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Purchase log, 2018-05-08

I catalog my music purchases on Collectorz and Discogs, but they don’t give me a sense of change over time. So I’m noting them here weekly as well.

The monthly $0.10 CD Sale at Lifelong Thrift Shop was particular fruitful where classical music is concerned.

Catalog

CD
  • Anton Bruckner, Symphony No. 4 (Herbert Karajan, Berlin Philharmonic)
  • Anton Bruckner, Symphony No. 9 (Christoph Dohnányi, Cleveland Orchestra)
  • Benjamin Britten, Seven Sonnets of Michelangelo / Music of Bali / British Folk Songs (Benjamin Britten; Peter Pears)
  • Benjamin Britten, String Quartets Nos. 1 & 3 / Alla marcia / Three Divertimenti (Sorell Quartet)
  • Clara Schumann, Complete Works for Piano 3 (Jozef De Beenhouwer)
  • Dmitri Shostakovich / Sergei Prokofiev, Shostakovich: Symphony No. 5 / Prokofiev: The Love for Three Oranges (Eugene Ormandy, Philadelphia Orchestra)
  • Dmitri Shostakovich, Symphony No. 6 / Theme and Variations / Scherzo / Suite “Alone” (Gennadi Rozhdestvensky, USSR Ministry of Culture Symphony Orchestra)
  • Dmitri Shostakovich, Symphony No. 7 (Yuri Temirkanov, St. Petersburg Philharmonic Orchestra)
  • Emerson String Quartet, Bach: The Art of Fugue
  • Fugazi, The Argument
  • Gustav Mahler, Symphony No. 1 (Sir Georg Solti, Chicago Symphony Orchestra)
  • Percy Grainger, Themes of Grainger (Academy of St. Martin-in-the-Fields Chamber Ensemble)
  • Peter Lawson, American Piano Sonatas, Vol. 1
  • Sam Smith, The Thrill of It All (Deluxe Edition)
  • Samuel Barber, Music of Samuel Barber (Leonard Slatkin, St. Louis Symphony)
  • Samuel Barber / Charles Ives / Aaron Copland, Barber: Adagio for Strings / Ives: Symphony No. 3 / Copland: Quiet City (Academy of St. Martin-in-the-Fields, Sir Neville Marriner)
Vinyl
  • Madvillain, Madvillainy
  • New Order, Technique
  • Sam Smith, The Thrill of It All (Deluxe Edition)
  • The Jimi Hendrix Experience, Are You Experienced

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Vinyl find: Aaron Copland, Sextet / Piano Variations / Piano Quartet

[Aaron Copland - Sextet / Piano Variations/ Piano Quartet]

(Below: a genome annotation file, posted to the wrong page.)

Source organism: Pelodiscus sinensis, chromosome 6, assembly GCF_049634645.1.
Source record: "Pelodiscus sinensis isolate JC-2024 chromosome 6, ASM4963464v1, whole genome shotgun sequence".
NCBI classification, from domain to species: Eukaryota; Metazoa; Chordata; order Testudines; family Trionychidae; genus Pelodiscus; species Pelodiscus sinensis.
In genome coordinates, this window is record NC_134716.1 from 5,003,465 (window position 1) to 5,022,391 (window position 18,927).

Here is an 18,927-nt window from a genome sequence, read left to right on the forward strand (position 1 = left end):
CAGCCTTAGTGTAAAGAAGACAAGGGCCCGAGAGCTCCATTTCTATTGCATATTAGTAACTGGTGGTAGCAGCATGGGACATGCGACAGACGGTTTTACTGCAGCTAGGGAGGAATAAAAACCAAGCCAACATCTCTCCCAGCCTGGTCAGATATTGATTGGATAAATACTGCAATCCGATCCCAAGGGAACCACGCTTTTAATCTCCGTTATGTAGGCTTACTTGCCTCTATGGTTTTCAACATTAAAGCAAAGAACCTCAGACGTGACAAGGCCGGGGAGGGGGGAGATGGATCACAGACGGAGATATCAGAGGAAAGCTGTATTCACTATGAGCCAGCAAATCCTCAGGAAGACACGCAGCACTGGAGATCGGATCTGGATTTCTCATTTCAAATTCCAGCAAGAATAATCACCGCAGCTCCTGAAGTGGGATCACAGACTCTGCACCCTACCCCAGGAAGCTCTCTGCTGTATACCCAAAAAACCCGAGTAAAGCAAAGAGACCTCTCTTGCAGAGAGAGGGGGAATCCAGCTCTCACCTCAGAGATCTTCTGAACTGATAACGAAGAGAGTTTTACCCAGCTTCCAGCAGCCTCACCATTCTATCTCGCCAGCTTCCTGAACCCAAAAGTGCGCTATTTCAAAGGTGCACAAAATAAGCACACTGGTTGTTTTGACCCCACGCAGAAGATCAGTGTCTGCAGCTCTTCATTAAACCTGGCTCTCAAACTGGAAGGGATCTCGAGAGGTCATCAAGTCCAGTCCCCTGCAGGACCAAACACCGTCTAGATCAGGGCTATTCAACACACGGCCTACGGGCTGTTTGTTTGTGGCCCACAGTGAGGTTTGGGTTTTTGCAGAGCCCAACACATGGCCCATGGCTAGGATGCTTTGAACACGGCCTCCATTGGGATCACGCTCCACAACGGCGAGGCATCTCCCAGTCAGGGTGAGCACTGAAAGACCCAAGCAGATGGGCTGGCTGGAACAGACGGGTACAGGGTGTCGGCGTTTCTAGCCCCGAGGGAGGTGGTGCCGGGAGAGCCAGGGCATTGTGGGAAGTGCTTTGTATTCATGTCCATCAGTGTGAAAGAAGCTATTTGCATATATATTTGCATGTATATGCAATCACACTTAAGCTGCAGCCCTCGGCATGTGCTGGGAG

Back in the ’90s, an advocacy group ran a series of TV ads promoting the consumption of beef. Aaron Copland’s “Hoedown” from the Rodeo ballet suite served as the soundtrack for these commercials.

College music appreciation classes include Copland in a chapter about early American orchestral music. Copland’s use of folk idioms paralleled what composers were doing in other countries — finding a sense of national identity through music.

Copland’s ballet suites in this style pretty much overshadow everything else he’s done. I owned only one album of Copland’s work with the most predictable track listing: Appalachian Spring, Rodeo, Billy the Kid and Fanfare for the Common Man.

[Leonard Bernstein conducts Aaron Copland]

In this sense, Copland is not a one-hit wonder. He’s a one-hit style wonder.

So in my pursuit of Nonesuch albums from the late 1980s, I came across an album of Copland’s chamber works performed by members of the Boston Symphony with Gilbert Kalish on piano.

The difference was stark.

On this album, Copland threw out his elbows, banging out chords that could tell Charles Ives to shut the fuck up. (They didn’t really like each other.) It was actually pretty refreshing to hear not a single bit of the prairie in any of these works.

If he’s not using 12-tone techniques in these works, he’s pretty damn close. The slow second movement of the Sextet is lyrical without being comforting. The finale comes close to being melodic if it weren’t for the Stravinsky-style switches in meter.

The towering influence of Copland’s ballets — and their easy appropriation in anything smacking of Americana — do a disservice to these works. In short, I had written Copland off as an unabashed melodicist, good for some comfort listening but little beyond that.

This album, however, shows a side of Copland that balances out the popular perception. Now if only more of these works could be programmed in live performances …

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